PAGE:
Don’t overlook Alcides Escobar’s nice AB

Esky took an 0-fer, but in there he had a nice, veteran at bat. Yordano Ventura had just made the second out of the third inning and was headed back to the dugout. Instead of walking right up to the plate, Alcides hung around the on-deck circle as long as he could.

He also adjusted his batting gloves, he took his time getting in the box; it was a very leisurely trip to the plate.

Escobar was buying time for Ventura to rest. You could have made some money betting that Alcides would take at least one called strike; he took two. Normally pitchers will pour in fastballs in this situation, aware that the hitter is going to take pitches, but Jaime Garcia didn’t trust the baseball instincts of Alcides Escobar; he threw strikes, but did it with off-speed pitches.

Esky eventually flew out to centerfield, but it was still a nice, veteran at bat.

Two triples that weren’t

Friday night the scorekeeper awarded two triples to the Cardinals and that appeared to be bad scoring. John Jay was awarded a triple, but after hitting the ball into the right-field corner Jay almost came to a full stop after rounding second base.

Jay was waiting to see what relay man Omar Infante would do with the ball. What Infante did was lob a weak throw home and Jay then continued on to third.

The second non-triple was the ball that fell between Lorenzo Cain and Alex Rios. Randal Grichuk lined a ball into the gap, but it hung up long enough for both Cain and Rios to get there. After the game Lorenzo said he and Alex miscommunicated; Alex called for the ball, but was then distracted by Cain arriving at about the same time as the ball came down and Alex missed the catch.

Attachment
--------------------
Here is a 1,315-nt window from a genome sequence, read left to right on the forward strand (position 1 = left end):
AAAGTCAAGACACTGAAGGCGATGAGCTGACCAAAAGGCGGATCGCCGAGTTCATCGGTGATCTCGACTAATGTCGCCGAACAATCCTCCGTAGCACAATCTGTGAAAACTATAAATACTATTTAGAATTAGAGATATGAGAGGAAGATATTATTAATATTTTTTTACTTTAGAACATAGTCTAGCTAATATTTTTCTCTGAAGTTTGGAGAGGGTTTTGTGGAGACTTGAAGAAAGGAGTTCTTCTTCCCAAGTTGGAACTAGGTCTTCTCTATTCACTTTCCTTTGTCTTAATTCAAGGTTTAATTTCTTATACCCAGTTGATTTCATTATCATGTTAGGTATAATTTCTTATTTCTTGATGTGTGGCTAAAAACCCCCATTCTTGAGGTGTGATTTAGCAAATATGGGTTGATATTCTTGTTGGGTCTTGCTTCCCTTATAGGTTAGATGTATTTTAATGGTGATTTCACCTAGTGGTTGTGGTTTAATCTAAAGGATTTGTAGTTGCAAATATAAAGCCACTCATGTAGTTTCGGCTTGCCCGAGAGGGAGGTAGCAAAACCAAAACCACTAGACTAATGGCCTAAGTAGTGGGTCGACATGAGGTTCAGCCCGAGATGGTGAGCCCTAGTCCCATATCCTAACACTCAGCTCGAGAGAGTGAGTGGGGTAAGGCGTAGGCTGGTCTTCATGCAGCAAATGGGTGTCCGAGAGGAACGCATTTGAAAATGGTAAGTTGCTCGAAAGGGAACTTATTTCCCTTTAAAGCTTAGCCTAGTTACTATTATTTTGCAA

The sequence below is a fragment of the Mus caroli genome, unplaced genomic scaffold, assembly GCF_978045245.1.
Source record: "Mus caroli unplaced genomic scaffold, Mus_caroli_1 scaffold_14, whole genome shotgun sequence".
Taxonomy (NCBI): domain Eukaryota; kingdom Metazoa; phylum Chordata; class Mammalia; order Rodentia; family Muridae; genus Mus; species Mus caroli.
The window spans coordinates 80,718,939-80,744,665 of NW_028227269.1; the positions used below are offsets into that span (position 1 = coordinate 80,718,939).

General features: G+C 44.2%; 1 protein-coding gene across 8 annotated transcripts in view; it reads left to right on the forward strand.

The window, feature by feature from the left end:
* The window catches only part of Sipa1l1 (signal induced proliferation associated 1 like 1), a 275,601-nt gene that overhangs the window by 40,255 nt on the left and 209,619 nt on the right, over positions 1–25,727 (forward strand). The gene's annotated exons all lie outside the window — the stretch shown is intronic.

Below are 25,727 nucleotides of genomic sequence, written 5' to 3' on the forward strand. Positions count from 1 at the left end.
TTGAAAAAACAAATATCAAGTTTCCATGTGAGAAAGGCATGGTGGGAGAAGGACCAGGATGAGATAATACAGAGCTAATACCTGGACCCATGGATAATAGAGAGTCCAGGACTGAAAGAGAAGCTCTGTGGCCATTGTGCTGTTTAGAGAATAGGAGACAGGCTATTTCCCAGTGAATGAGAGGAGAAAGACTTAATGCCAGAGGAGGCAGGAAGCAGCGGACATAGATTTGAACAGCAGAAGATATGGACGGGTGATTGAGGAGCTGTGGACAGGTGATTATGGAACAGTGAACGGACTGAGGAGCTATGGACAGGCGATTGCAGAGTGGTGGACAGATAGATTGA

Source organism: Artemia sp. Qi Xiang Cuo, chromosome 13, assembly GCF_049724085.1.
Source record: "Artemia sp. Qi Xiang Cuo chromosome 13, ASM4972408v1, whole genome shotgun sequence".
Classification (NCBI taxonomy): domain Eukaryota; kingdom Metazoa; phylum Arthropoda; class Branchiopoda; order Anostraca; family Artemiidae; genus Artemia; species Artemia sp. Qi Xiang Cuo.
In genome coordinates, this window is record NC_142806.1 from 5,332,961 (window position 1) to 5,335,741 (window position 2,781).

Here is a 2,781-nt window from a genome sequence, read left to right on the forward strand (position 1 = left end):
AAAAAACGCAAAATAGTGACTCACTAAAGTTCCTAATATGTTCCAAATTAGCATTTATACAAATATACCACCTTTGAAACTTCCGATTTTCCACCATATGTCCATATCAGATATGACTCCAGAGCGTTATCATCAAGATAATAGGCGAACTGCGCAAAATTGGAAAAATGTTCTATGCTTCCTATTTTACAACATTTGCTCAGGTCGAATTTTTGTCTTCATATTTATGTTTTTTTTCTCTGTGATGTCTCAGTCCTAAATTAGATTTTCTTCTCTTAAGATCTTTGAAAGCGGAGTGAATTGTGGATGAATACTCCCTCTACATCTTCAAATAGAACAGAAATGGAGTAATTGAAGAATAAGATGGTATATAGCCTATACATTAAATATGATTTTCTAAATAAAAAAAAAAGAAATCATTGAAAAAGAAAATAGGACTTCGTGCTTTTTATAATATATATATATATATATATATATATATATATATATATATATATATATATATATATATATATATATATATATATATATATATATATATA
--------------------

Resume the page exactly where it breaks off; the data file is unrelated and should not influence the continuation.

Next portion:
In that situation the centerfielder is in charge; if Rios wants the ball and Cain wants to pull up, he can, but Cain can also overrule Rios and say he wants to make the catch.

The first triple looked like a double, the second one looked like an error.

The Royals miss an opportunity…maybe

In the bottom of the ninth inning Eric Hosmer singled with two outs. The score was 4-0 so the tying run was still in the dugout. Nevertheless the Cardinals got reliever Trevor Rosenthal—a guy with 20 saves—up and throwing in the bullpen.

If Salvador Perez had somehow got on base, the tying run would move to the on-deck circle, it would turn into a save situation and there was a good chance Rosenthal would come in the game.

Rosenthal had a day off before this series started and a look at his game log reveals the Cardinals will use him three days in a row if they have to. But on that third day would his stuff be the same? It’s an incredibly small sample size, but this season Rosenthal’s ERA does go up on a third day of pitching.

If all you do is focus on one game, Perez not getting on base didn’t change anything, but if you think about the series, Perez getting on base might have meant a less effective Trevor Rosenthal on Sunday.

Any time you can make the other team use their best relievers—even if you don’t win—it’s worth doing.